Bidiagonal Factorizations of Totally Nonnegative Matrices
by Shaun Fallat
Motivated by types of positivity that are closed under matrix multiplication, we introduce the class of totally nonnegative matrices. A matrix is totally nonnegative if the determinants of all of its square submatrices are nonnegative. Beginning with Gantmacher and Krein in the thirties and continuing with Karlin, totally nonnegative matrices have had an illustrious history and arise in numerous applications. There has been a recent surge of papers studying this class, most of which are motivated by a surprising matrix factorization. Loosely stated, any totally nonnegative matrix can be factored into a product of matrices in which each factor has nonnegative main diagonal entries and at most one nonzero entry off the main diagonal, which must be positive and occur on the super- or sub-diagonal. We develop this factorization result, survey the relevant history along the way, and explore several applications that demonstrate its usefulness for investigating properties of totally nonnegative matrices.
Sequential Searches: Proofreading, Russian Roulette, and the Incomplete q-Eulerian Polynomials Revisited
by Don Rawlings
There are many natural contexts in which a sequence of searches is conducted for lost objects. Ranging from the commonplace to the exhilarating to the risky, they include proofreading, treasure hunts, and the clearing of dangerously littered live munitions from a region following a war.
A single fundamental question arises in all such scenarios: What is the expected number of searches needed to find all, or some acceptable percentage, of the lost objects? Time and resources are only finite after all!
Beyond resolving the fundamental question, our approach has some amusing sidelights. First, the relevant distributions lead to a probabilistic proof of an identity for the q-Eulerian polynomials studied by Carlitz and to the discovery of a new formula for the incomplete q-Eulerian polynomials introduced by Herbranson and Rawlings. Also, the machismo factor is computed for Sandells fair Russian roulette with several players.
Pictures of Ultrametric Spaces, the p-adic Numbers, and Valued Fields
by Jan Holly
Ultrametric spaces can be pictured as trees, which give an intuitive feel for distance. The tree picture easily displays properties such as the strong triangle inequality and the fact that every point in a given disc is a center of that disc. This paper presents the tree picture and gives an introduction to the field of p-adic numbers in the process. In addition, the tree picture serves for valued fields in general.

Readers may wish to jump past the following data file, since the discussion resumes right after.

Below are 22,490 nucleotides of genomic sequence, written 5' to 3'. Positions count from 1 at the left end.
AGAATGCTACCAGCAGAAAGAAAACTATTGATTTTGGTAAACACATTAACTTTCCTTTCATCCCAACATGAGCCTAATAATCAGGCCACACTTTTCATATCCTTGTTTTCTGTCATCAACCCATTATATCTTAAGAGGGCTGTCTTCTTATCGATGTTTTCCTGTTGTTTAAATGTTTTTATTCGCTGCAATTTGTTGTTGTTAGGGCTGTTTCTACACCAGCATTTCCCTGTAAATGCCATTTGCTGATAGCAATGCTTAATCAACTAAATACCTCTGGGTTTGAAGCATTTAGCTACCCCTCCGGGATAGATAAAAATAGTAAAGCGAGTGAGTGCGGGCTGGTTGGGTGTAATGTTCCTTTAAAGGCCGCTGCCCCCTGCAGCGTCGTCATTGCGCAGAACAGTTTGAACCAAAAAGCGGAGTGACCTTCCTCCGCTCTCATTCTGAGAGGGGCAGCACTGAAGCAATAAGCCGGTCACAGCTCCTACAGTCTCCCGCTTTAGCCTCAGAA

Jacobi Elliptic Functions from a Dynamical Systems Point of View
by Kenneth R. Meyer
We present a differential equation definition of the Jacobi elliptic functions and use it to obtain many of their elementary properties. This presentation illustrates the power of the dynamical systems approach to the theory of differential equations. The basic properties of these functions are an immediate applications of the fundamental theorems on existence, uniqueness, and continuous dependence of solutions on initial conditions, and thus this presentation gives some excellent examples for a course in differential equations. These functions are used to solve the pendulum equation and the undamped Duffing equation.
Large Torsional Oscillations in Suspension Bridges Visited Again: Vertical Forcing Creates Torsional Response
by P.J. McKenna and Cilliam OTuama
This paper continues an investigation into the large oscillations seen in the Tacoma Narrows suspension bridge before its famous collapse in 1940. Our previous paper studied the coupling of the torsional and vertical modes of oscillation, using a piecewise linear restoring force to model the resistance of the cable to expansion from the unloaded state. This paper explores the effect of having a smoother version of the same resistance. We urge the reader to get involved in the experiment. Download a Windows version of our visualization software from http://euclid.ucc.ie/applmath/projects/bridge/ and try some experiments for yourself. Let the authors know of any interesting results.
Absolutely Abnormal Numbers
by Greg Martin
Despite the fact that almost all real numbers are absolutely normal - that is, the digits in their expansion to any base occur in all possible configurations with the expected frequency - not one specific example of an absolutely normal number is known. In this paper we investigate the opposite extreme: absolutely abnormal numbers - numbers that are normal to no base whatsoever. We give a simple construction that yields such absolutely abnormal numbers in abundance.
Limiting Distributions for Derangments
by Christopher Stuart
The Finite Field Kakeya Problem
by Keith Rogers
The Fundamental Theorem of Algebra Revisted
by Airton Von Sohsten de Medeiros
Other Versions of the Steiner-Lehmus Theorem
by Mowaffaq Hajja
A Simpler Proof of sin p z = p z ? (1-z2/k2)
by Wladimir de Azevedo Pribitkin
A Quick Proof for the Volume of n-Balls
by Jean B. Lasserre
Niels Henrik Abel and His Times: Called Too Soon
By Arild Stubhaug
Reviewed by O. A. Laudal
A First Course in Fourier Analysis
By David W. Kammler
Reviewed by O. Carruth McGehee